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ILAB News 29

Published on 25 Feb. 2018

 

 

ILAB NEWSLETTER

A PASSION FOR BOOKS - MELBOURNE RARE BOOK WEEK, JULY 18 - 28

The Australian and New Zealand Association of Antiquarian Booksellers is proud to present its 40th Australian Antiquarian Book Fair, to be held from Friday July 26 to Sunday July 28 in the University of Melbourne's historic Wilson Hall. 

The Fair is part of the Melbourne Rare Book Week, July 18-28. Libraries and museums will join with booksellers to showcase Melbourne as a UNESCO City of Literature. The theme is "a passion for books" - and passionate bibliophiles will find much to interest and entertain them during this extended week of free lectures, exhibitions and entertainment.

Book your flights to Australia for the Melbourne Rare Book Week!

1895 - LA FIN DES LIVRES?

She's relaxing on the sofa with her headphones on; her friend is listening to a novel. Between them they can get hold of pretty well anything they choose to hear - literature or music - channel-hopping from dance to Wagner to poetry or from philosophy to novels. The year is 1895 and the days of reading from printed books seem to be numbered.

The fascinating literary world of Octave Uzanne, explored by Justin Croft.

DO YOU KNOW FREDDY THE PIG?

George Orwell's Animal Farm (1945) is synonymous with talking animals, but Orwell wasn't the first to populate a novel with anti- establishmentarian, anthropomorphic animals.

Walter R. Brooks created the beloved Freddy the Pig and his friends on Bean Farm almost two decades earlier. Though Brooks' Freddy books aren't as overtly political as Orwell's work, they do depict animals overcoming corrupt authority. Brooks had a rich, varied literary career that included not only the Freddy novels, but also numerous short stories, editorials, and literary reviews.

Vic Zoschak introduces the man behind the beloved Freddy series.

BOHEMIAN RHAPSODY - THE AUTOGRAPH COLLECTION OF FRITZ DONEBAUER

105 years ago a famous 19th century autograph collection was auctioned in Berlin. The owner of the collection was Fritz Donebauer. In his lifetime he owned hundreds of autographs and manuscripts of mostly Bohemian theatre artists and musicians as well as rare documents from the history of Bohemia and the Thirty Years War.

Little is known about Fritz Donebauer, whose collection came to auction in April 1908. Even less is known about the private collectors, dealers and institutions who bought the documents, manuscripts and handwritten letters.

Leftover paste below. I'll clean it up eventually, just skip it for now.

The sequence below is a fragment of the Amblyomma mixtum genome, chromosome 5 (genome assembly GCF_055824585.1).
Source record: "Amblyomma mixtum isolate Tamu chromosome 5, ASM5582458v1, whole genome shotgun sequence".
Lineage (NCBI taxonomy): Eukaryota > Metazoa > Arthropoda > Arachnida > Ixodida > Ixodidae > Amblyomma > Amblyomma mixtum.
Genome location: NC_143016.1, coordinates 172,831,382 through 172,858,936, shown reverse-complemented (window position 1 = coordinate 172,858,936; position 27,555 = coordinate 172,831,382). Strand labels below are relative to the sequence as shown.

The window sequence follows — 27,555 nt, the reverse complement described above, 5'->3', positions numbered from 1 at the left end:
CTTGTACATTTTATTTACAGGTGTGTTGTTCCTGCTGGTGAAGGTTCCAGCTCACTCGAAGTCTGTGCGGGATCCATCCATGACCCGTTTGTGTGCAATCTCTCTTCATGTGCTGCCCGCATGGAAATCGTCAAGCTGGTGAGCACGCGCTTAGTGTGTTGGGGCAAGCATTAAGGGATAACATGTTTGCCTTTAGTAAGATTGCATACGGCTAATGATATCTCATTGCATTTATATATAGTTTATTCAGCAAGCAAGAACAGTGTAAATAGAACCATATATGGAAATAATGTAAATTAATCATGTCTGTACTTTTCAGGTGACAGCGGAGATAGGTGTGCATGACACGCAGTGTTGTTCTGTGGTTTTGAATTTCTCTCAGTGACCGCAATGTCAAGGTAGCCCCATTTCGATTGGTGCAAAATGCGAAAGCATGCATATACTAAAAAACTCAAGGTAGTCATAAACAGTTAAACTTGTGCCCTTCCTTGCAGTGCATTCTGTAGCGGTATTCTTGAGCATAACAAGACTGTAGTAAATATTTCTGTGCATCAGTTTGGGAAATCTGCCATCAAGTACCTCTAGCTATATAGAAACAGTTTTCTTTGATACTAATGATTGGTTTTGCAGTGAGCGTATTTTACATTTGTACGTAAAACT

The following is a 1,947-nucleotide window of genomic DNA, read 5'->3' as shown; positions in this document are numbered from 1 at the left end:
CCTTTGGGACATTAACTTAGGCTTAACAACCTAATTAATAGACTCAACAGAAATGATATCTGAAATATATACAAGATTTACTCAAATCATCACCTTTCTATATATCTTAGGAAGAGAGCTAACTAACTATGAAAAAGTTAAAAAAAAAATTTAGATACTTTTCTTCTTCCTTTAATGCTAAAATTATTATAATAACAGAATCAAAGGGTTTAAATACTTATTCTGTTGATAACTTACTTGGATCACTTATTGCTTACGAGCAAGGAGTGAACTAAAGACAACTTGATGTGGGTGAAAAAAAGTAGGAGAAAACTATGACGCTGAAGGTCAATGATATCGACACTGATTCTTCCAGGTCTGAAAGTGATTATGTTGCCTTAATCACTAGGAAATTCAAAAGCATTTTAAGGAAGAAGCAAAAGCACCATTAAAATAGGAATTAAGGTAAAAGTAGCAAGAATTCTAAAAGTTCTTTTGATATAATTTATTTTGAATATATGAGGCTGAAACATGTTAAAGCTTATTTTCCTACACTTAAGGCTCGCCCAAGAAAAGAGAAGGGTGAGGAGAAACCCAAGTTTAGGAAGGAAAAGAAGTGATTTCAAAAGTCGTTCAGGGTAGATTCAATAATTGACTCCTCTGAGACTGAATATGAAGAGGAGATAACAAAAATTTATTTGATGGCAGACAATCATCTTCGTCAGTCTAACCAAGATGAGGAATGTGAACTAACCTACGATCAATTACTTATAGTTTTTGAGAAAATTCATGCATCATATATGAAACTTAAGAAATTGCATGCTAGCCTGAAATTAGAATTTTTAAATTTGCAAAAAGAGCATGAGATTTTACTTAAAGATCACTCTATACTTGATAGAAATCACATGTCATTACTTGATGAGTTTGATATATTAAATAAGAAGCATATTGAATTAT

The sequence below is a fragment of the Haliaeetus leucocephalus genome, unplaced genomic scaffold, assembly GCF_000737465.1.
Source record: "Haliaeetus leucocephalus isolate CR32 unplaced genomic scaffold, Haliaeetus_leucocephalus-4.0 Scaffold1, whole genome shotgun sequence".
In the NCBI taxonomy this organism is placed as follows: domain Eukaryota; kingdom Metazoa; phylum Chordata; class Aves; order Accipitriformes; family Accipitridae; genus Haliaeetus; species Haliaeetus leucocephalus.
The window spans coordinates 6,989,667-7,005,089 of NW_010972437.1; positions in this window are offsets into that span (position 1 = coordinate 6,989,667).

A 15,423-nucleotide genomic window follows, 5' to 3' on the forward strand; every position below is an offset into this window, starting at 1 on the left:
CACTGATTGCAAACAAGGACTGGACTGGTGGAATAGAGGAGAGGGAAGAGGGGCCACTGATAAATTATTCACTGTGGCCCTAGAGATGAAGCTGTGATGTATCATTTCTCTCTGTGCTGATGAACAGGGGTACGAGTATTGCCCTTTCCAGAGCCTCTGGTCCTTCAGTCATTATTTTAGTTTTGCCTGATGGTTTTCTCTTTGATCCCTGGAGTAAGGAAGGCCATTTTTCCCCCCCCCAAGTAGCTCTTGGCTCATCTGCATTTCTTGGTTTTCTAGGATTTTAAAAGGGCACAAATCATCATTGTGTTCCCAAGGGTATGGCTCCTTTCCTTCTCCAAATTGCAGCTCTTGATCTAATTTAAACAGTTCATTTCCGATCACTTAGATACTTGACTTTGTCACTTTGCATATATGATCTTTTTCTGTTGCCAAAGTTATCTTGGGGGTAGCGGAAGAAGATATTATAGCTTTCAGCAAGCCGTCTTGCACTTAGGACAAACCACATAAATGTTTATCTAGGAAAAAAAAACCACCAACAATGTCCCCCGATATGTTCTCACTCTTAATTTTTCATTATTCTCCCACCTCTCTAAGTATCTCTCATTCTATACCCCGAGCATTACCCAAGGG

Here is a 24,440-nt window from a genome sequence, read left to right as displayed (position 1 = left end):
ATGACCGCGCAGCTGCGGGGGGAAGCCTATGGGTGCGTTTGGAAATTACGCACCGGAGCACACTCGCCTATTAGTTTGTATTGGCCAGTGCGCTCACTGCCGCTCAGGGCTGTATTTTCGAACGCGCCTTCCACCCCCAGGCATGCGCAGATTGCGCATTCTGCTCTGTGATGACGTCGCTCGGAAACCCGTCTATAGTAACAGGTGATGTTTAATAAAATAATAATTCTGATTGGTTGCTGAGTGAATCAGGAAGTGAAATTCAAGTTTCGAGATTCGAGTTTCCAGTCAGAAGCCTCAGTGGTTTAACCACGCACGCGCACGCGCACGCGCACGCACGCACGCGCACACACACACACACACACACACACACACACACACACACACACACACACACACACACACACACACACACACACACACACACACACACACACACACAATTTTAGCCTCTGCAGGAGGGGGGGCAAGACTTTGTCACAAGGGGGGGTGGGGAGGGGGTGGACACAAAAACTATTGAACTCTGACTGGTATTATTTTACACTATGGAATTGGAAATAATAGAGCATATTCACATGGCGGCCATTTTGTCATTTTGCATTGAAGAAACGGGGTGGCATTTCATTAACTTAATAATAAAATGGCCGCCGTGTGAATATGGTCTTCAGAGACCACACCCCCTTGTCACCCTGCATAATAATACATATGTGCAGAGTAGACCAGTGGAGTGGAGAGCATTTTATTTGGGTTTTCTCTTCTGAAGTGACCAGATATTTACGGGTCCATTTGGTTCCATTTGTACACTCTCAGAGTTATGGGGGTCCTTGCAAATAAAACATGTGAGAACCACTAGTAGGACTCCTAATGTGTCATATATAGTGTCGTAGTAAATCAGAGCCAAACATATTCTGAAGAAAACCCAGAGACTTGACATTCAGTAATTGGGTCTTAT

Eberhard Köstler reconstructs Donebauer's life and the fate of his famous collection.

FROM PROTEST, PUNK, RAVE AND POP CULTURE TO HUMANISM AND PHILOSOPHY

  

   

Reading antiquarian booksellers' catalogues is much more enjoyable than (window) shopping. 

Browse the catalogues which have recently been uploaded to the ILAB website!

INTELLECTUAL GLUTTONY - PHILOSOPHY AGAINST THE ABUNDANCE OF BOOKS

A characteristic feature of Modernity is the contempt of too much food - and books: Kant, Hegel, Nietzsche and Heidegger condemned the "unhealthy" abundance of books in libraries and fought against "intellectual gluttony".

At the same time health fanatics, physicians and the ever rising fashion industry put the world on a diet. The ideal of physical slimness and the contempt of too much food coincides with a philosophical ideal of "intellectual slimness". 

Poor world, says Manfred Schneider, in his brilliant historical outline.

WHEN RAYMOND CARVER AND CHARLES BUKOWSKI MET IN THE DESERT

It was the year 1972 when Raymond Carver and Charles Bukowski met at a party. "Bukowski, drinking everything in sight, muttered, bragged, cursed, and, getting drunker by the minute, grabbed the girls (who) screamed and ran from the house. . .  cerebral students sat back and stared straing ahead, probably stoned. . . Ray started drinking."

The fugitive and important western mag Target is notable for featuring the first poem published by the young Raymond Carver along with a poem of the other party guest: Charles Bukowski.

Read the exciting story behind the books by Adam Davis.

COLLECTING HISTORY - BOOKS AND PAMPHLETS FROM RUSSIA

On 9 January 1905, 150,000 striking Petersburgers and their families converged outside the Winter Palace to hand a petition to the Tsar, demanding basic civil rights. The peaceful demonstration was broken up by live rounds from the Imperial Guards; people were killed, several thousand were injured.

"Alongside the struggle in the street was the struggle for the free press. Ministers and clerics suffered assassination more by the pen than the bullet as the revolution strove for the expression of powerful emotions long suppressed. A flood of satirical journals poured from the presses ...Drawings of frenzied immediacy and extraordinary technical virtuosity were combined with prose and verse written in a popular underground language."

Blood and Laughter: an extraordinary collecting tip by Simon Beattie

A PUZZLING PUBLISHER - SIMON & SCHUSTER

It all began with crossword puzzles. The first crossword appeared in the New York World in 1913. Richard L. Simon's aunt was a fan, and in 1923 she asked her nephew where to buy a book of crossword puzzles. That book didn't exist, and Simon decided to capitalize on the opportunity. He formed a partnership with Lincoln "Max" Schuster: Simon and Schuster was born and the first ever crossword puzzle books were published.

Today Simon & Schuster is one of the four largest English-language publishing houses with over 2,000 titles a year under 35 different imprints: from Heller's Catch 22 to James Thurber and Ray Bradbury.

How to identify Simon & Schuster first editions.

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